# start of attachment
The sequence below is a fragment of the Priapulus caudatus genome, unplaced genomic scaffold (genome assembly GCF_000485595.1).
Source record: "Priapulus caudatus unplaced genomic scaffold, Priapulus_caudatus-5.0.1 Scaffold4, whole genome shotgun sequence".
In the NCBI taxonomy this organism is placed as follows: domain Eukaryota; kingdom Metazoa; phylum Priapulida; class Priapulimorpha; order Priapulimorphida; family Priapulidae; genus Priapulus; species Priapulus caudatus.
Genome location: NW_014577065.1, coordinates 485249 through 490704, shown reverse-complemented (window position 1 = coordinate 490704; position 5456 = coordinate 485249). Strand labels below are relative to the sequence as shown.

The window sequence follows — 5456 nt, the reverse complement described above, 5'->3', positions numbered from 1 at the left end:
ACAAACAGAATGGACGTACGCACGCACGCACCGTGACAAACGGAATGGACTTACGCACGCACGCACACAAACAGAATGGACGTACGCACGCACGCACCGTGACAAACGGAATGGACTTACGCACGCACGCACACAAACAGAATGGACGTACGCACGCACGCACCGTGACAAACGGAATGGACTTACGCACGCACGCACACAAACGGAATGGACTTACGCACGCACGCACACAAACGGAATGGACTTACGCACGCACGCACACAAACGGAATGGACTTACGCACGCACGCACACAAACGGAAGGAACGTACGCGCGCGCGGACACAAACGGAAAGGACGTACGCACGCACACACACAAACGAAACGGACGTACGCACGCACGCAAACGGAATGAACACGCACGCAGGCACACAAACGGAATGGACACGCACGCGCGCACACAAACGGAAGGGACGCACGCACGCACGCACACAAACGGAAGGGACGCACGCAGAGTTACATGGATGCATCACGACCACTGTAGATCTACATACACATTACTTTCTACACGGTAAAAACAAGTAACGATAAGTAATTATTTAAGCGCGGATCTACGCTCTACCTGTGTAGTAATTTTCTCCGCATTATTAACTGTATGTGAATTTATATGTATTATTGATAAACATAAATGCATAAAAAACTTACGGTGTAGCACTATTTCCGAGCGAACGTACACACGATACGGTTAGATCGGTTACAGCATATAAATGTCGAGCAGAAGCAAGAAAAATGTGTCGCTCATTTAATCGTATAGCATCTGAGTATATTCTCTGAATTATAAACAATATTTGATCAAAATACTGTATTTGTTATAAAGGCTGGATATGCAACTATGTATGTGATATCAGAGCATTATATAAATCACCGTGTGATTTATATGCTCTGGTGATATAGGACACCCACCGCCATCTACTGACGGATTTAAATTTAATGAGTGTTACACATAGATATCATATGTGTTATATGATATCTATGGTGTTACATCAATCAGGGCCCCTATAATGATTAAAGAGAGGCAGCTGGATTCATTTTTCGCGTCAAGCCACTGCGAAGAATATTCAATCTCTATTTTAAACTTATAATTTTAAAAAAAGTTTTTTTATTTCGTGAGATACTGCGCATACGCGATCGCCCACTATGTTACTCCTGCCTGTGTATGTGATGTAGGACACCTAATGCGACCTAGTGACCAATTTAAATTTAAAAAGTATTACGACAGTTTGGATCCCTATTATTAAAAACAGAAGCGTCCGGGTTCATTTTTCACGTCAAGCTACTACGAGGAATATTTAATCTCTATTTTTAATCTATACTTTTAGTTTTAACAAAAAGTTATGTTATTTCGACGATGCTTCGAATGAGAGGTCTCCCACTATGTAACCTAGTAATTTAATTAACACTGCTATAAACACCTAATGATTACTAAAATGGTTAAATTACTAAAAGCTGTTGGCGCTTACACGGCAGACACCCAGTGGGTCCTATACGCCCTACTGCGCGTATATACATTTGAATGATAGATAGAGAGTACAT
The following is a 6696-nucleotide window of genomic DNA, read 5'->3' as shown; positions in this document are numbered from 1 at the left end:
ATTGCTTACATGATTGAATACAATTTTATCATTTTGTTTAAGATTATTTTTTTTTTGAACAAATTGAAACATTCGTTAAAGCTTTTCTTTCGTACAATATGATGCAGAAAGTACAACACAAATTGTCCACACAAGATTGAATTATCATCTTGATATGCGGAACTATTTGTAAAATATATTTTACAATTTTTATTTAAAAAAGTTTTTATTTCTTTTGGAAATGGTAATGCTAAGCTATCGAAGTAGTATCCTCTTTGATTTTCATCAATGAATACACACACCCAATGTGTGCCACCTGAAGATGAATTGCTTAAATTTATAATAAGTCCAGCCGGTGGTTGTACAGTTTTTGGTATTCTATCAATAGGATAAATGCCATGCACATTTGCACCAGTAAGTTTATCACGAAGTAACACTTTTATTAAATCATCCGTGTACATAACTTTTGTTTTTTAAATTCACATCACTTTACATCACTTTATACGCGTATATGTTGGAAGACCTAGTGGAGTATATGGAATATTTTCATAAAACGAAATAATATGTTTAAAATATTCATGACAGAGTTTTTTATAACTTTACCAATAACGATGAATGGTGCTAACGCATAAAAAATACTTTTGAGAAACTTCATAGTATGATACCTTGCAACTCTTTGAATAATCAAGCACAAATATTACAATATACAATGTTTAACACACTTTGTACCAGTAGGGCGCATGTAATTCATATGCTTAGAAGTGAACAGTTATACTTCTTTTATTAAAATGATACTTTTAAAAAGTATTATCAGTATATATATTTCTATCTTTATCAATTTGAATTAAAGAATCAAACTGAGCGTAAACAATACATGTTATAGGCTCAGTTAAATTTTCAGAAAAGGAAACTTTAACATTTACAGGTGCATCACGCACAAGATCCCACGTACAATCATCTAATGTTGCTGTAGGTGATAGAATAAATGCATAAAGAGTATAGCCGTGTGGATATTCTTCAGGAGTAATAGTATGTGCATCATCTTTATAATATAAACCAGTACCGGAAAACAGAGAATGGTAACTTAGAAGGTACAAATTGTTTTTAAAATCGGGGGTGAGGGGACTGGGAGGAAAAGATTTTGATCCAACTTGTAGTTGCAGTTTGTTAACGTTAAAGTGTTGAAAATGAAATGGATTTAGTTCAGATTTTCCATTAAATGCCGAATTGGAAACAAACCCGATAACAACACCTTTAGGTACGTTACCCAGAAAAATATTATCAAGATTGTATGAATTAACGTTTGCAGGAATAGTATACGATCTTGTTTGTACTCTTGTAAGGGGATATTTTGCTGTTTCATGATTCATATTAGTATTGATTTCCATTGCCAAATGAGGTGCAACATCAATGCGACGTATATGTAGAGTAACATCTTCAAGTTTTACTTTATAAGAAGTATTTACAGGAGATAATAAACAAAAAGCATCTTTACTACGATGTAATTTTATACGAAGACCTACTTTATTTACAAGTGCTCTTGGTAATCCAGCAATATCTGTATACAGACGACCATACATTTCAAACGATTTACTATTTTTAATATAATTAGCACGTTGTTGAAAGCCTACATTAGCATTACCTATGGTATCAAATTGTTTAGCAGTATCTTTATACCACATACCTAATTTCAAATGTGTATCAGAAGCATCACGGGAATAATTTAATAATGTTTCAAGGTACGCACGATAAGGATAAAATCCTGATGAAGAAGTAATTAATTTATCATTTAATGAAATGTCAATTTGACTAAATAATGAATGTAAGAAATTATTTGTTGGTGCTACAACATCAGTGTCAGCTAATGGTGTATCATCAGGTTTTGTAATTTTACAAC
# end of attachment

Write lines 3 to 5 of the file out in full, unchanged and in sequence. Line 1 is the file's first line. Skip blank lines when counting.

In the NCBI taxonomy this organism is placed as follows: domain Eukaryota; kingdom Metazoa; phylum Priapulida; class Priapulimorpha; order Priapulimorphida; family Priapulidae; genus Priapulus; species Priapulus caudatus.
Genome location: NW_014577065.1, coordinates 485249 through 490704, shown reverse-complemented (window position 1 = coordinate 490704; position 5456 = coordinate 485249). Strand labels below are relative to the sequence as shown.

The window sequence follows — 5456 nt, the reverse complement described above, 5'->3', positions numbered from 1 at the left end: